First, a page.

By Ed Korczynski, Senior Technical Editor
The ISMI Symposium on Manufacturing Effectiveness in Austin, TX, in October provided insights into the near future of high-volume semiconductor manufacturing. With fabs ramping 90nm and 65nm node processes, new mindsets and techniques are needed to manage the inherent complexity of manufacturing nanometer-scale IC structures.
Paul Farrar, IBM VP of semiconductor process development, provided some concrete examples of the limits of “classical scaling” in a keynote address. Fabs must now manage “nonstatistical” material and device behaviors – meaning that the physical length scales involved are so small as to preclude the use of statistics. For example, the traditional CMOS transistor gate dielectric that is already only ~2.4 nm thick will be 1.2nm thick, and with thickness now measured in terms of atomic layers, any atomic-level fluctuations have dramatic consequences. Dopant concentration fluctuations on the atomic scale are also now meaningful. “With 1000 atoms you could afford variations, but with 10 atoms you can’t afford any variation,” he said.
Another ramification of the limits of classic scaling is that even basic transistor performance improvement is no longer dominated by scaling. Down to the 180nm node, over 90% of performance improvement/node came from scaling, dropping only to ~85% at 130nm. However, for the 90nm “CMOS10S” process, IBM saw scaling account for <45% of performance improvement, and it expects <40% gain at 65nm. Innovation now dominates transistor performance increases, which implies that scheduled innovation is now the majority component in all technology plans.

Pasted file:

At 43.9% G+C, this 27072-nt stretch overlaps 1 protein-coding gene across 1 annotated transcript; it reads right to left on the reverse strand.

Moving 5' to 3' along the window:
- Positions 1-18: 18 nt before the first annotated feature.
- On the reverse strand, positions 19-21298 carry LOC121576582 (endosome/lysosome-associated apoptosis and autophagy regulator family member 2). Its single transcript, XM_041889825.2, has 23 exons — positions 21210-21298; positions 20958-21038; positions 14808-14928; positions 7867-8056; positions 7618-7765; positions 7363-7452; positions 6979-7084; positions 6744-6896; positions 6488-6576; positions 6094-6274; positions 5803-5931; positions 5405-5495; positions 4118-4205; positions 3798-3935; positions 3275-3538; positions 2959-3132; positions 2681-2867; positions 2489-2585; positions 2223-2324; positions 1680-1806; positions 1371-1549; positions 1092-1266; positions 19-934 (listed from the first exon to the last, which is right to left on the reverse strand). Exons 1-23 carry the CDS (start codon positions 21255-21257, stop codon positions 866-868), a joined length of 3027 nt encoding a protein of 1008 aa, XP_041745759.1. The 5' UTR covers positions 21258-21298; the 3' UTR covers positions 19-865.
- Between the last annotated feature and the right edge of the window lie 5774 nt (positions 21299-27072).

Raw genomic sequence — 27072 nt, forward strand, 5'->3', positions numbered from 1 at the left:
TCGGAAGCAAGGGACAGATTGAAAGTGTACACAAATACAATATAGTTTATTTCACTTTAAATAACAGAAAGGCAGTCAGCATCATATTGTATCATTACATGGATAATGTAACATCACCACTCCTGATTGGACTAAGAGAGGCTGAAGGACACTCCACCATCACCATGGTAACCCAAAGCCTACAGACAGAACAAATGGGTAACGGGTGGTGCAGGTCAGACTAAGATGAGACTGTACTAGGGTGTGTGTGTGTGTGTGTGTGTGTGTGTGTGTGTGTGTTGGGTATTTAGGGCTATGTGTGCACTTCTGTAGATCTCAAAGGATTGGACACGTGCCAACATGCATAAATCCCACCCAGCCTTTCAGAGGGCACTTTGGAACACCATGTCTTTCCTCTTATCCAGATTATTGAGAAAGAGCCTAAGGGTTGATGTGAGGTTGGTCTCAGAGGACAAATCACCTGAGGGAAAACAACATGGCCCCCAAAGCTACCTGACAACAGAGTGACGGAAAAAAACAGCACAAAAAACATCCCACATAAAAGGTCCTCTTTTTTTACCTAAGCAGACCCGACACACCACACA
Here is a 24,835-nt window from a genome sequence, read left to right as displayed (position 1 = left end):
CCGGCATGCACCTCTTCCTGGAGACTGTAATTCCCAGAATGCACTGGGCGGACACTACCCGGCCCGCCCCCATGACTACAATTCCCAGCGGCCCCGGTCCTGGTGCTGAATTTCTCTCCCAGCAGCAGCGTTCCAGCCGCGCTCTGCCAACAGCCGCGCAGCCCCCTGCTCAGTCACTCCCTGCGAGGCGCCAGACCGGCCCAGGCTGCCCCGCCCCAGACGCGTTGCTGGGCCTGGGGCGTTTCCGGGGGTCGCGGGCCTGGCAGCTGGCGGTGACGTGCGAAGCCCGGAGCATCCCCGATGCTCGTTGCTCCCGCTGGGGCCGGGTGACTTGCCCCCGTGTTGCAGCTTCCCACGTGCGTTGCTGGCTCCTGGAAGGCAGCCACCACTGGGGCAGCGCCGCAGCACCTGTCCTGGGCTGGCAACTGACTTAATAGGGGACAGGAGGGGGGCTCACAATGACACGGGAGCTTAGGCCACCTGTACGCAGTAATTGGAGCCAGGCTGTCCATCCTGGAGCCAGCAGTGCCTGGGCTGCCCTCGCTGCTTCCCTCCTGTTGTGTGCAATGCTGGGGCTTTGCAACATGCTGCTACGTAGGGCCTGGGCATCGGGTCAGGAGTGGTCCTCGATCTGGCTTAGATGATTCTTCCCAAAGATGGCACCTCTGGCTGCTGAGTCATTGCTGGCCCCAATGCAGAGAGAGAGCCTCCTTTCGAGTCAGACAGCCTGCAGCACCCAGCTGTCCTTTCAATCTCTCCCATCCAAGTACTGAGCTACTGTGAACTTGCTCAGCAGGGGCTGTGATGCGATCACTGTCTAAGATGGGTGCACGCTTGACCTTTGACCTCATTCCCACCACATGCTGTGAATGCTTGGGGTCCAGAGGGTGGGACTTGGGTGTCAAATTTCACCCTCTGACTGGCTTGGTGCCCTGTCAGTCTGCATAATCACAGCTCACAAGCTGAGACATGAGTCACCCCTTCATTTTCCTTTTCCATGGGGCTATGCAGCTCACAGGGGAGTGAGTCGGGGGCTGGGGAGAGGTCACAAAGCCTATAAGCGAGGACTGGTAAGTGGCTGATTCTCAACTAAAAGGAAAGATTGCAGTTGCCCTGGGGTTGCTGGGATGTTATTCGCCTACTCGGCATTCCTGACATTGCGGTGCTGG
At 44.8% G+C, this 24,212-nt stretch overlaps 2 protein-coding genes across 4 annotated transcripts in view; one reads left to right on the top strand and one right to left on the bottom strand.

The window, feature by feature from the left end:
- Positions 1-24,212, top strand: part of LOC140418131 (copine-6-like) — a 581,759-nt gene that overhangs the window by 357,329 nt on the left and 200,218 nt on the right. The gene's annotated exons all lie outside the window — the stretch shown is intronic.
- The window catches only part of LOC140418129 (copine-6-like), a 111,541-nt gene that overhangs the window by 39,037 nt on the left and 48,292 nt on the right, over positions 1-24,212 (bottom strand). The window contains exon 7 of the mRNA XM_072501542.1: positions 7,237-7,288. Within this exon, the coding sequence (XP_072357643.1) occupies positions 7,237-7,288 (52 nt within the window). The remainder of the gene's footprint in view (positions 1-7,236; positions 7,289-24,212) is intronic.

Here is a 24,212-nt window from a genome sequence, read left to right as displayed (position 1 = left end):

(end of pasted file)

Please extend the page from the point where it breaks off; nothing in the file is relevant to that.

An example of the innovation used at 90nm is the change from a single-tensile liner nitride layer to a dual-stress liner to induce opposite strains in PMOS and NMOS regions. The additional process complexity creates transistors with increased carrier mobility, resulting in >8% improvement in F
Innovation of this sort relies upon adding more unit processes to process modules, even though the time through each process-module needs to at least stay the same – if not improve – so that fabs can economically manufacture ICs. Consequently, throughputs and other fundamental unit-process metrics must improve so that a given process module’s cycle time can remain relatively constant. Interdependencies between unit processes within a changing process module are likely to induce new failure mechanisms, which in turn will challenge yield modeling and ramping of real silicon.
All of this additional complexity requires additional resources to manage, which explains why nearly all nanometer-era process development is being conducted by clusters of partners. IBM worked with a team of partners to rollout their mutual 90nm node technology into multiple fabs at multiple companies. Recently announced products using this technology include the Cell processor and the upcoming second generation Microsoft game console. There’s another metric for success in partnering, according to Farrar: limit the number of your partners to six. “Managing six partners – and I don’t mean to imply that we merely manage them since they also manage us – is difficult, so I wouldn’t recommend more.” — E.K.